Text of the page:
“It demonstrates our lack of a full historical education, and should be something every American can agree on as wrong to withhold from school children.”
They continued: “A big issue I have with our society in general is lack of a proper thorough education of our history and how we overlook or even get rid of the bad.
“I believe it allows our prejudices to continue to exist, yes, by way of not addressing them and leaving bigotry uncritically examined.”
Campus Reform’s Jacobson said that “race and racism were the most common issues that people brought up to me,” adding: “I can’t say I’m surprised at this because our society is obsessed with these concepts.”
The Education War
How America’s past should be taught in schools is an intensely contested subject and a major battleground in the ongoing culture war that divides the nation.
The New York Times 1619 Project, which describes its aim as to “reframe the country’s history by placing the consequences of slavery and the contributions of black Americans at the very center of our national narrative,” proved controversial. Former President Donald Trump rallied against the 1619 Project while in office and pushed for an alternative initiative to counter it.
More recently, disputes have erupted online and in local communities over the purported teaching of critical race theory in schools, with angry parents descending on school board meetings in opposition to it.
Steven Smith, the author of Reclaiming Patriotism in an Age of Extremes and a professor at Yale University, told Newsweek that shifts in how children are taught to understand the past have altered their perceptions of America as they become adults.
“If students are taught from an early age that America is a country founded on genocide and created to perpetuate slavery—and this has become the ideology of much secondary and higher education canonized today in the NYT‘s ‘1619 Project’—then patriotism will seem nothing more than an expression of bigotry and moral blindness,” Smith said.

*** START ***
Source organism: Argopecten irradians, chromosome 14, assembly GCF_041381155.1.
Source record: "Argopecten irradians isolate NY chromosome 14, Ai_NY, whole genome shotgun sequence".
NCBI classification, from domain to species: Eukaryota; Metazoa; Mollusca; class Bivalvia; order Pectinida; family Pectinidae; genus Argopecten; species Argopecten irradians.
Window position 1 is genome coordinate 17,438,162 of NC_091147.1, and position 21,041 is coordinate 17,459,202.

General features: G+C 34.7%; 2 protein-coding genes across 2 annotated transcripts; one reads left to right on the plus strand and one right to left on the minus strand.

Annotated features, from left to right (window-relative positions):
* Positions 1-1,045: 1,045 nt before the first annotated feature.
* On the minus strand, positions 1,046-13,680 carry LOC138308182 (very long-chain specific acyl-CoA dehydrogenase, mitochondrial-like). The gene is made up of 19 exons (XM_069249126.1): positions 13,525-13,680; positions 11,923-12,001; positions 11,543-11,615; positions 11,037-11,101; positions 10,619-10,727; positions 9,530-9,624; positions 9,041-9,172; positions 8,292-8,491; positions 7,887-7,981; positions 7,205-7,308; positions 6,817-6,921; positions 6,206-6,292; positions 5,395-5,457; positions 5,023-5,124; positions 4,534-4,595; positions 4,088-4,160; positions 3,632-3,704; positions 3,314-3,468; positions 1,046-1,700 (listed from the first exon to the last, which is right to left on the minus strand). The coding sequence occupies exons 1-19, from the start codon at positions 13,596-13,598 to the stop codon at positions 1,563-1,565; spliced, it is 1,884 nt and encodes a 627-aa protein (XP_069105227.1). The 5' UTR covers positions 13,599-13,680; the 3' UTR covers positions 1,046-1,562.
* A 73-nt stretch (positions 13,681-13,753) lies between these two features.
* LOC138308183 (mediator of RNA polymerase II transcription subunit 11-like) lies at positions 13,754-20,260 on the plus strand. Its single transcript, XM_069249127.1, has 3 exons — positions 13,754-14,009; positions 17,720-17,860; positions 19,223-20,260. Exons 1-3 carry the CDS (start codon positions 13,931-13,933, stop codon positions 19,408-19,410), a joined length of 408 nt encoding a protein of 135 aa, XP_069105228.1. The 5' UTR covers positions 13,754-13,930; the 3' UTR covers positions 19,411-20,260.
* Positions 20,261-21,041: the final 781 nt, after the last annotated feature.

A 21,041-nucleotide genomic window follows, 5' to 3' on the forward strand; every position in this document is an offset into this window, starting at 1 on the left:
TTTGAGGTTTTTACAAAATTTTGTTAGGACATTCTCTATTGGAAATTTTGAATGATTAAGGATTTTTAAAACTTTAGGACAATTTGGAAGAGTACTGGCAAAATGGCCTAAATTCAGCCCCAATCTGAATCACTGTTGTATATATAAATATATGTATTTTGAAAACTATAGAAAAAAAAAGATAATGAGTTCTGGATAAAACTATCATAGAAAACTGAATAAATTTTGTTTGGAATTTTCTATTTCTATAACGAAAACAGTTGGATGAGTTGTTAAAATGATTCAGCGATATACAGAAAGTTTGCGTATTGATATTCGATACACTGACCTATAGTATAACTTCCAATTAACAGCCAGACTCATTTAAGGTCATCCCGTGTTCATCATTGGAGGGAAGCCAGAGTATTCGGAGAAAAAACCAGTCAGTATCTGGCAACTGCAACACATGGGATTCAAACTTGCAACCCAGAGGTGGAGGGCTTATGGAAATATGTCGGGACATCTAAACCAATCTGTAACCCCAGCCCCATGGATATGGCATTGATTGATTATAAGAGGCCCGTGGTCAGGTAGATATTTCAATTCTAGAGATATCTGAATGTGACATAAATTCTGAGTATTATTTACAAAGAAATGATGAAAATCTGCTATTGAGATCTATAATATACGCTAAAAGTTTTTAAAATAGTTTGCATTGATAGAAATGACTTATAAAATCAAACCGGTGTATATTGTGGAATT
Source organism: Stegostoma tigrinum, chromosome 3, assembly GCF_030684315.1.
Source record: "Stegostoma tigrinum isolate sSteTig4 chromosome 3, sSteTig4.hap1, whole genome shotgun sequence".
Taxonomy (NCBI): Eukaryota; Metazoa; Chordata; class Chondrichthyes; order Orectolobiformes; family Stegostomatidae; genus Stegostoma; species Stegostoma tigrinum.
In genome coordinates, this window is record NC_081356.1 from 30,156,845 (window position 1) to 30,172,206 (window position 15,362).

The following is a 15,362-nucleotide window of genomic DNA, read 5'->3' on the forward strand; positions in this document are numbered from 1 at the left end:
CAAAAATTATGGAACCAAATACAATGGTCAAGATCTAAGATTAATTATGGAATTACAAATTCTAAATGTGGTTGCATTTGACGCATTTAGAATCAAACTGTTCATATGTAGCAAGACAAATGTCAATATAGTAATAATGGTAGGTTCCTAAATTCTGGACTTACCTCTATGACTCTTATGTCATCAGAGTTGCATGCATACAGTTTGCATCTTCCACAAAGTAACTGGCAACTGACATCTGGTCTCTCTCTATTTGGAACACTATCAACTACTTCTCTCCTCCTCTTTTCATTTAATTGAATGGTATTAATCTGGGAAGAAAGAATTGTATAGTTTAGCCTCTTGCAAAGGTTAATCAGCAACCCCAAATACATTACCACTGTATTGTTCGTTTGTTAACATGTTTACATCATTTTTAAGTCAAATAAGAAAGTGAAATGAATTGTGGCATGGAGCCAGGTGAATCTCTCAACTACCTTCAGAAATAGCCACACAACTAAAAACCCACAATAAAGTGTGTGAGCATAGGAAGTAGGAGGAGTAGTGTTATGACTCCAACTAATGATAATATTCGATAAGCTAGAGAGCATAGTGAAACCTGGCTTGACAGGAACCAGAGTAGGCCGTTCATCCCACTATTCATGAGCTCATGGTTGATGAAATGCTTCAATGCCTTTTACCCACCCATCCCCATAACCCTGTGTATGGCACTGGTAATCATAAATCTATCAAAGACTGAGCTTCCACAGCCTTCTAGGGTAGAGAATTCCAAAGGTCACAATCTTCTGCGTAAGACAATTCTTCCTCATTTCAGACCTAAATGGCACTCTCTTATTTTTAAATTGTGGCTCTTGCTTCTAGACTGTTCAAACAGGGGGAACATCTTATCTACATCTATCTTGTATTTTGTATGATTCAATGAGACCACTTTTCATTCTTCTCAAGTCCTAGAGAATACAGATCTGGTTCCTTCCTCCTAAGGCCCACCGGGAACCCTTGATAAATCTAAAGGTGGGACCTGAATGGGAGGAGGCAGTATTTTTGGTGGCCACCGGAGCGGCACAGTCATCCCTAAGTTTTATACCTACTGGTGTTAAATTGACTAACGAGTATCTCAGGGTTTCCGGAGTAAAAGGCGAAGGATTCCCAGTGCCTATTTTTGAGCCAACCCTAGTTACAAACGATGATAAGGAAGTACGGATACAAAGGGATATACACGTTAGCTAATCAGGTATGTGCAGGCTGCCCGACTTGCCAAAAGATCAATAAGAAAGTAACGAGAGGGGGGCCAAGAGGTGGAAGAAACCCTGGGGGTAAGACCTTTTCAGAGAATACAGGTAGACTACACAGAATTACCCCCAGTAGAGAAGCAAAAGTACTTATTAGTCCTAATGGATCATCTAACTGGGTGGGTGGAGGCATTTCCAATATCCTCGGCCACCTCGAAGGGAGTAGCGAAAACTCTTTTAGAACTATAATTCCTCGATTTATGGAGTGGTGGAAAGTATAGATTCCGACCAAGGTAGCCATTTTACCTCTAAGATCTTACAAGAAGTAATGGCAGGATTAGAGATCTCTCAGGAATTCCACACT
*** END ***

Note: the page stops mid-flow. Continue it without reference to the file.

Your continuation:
“Students today learn copiously about our national failings—perhaps a corrective to an older triumphalist picture of American history—but not enough about our ideals and aspirations.
“The names of our national heroes have been erased from schools and public buildings and their statues have been removed. Patriotism requires that we have something to look up to and the current school curricula have become a cure worse than the disease.”
To some, particularly conservatives, where once there might have been a debate about whether America is living up to its founding values—principles with which nearly everyone agreed regardless of their personal politics—the values themselves are now being brought into question through the education system.
Jacobson believes what is happening on college campuses is to blame.
“Young people are developing these anti-American sentiments in the classroom. I have spoken to dozens of college students both on and off camera and when I ask them where they develop their ideas and beliefs, they say college,” Jacobson said.
“Disdain for America is only growing stronger. It seems like every day, we are seeing more examples of people who will go to great lengths to show just how ashamed they are to be American.”
She said the fact that these students are able to enjoy higher education is a reason to be a proud American. It is just one of the many opportunities they are afforded by living here: “The bottom line is: These students don’t understand how privileged they are.”
Two of the people in her video said that college had shaped their feelings about being American. One spoke of “lots of liberals just preaching to the choir,” but also said college had “opened her eyes” on some topics, such as the justice system and zoning laws.
It’s not just age and education shaping opinion on national pride. It’s people’s financial situations, too.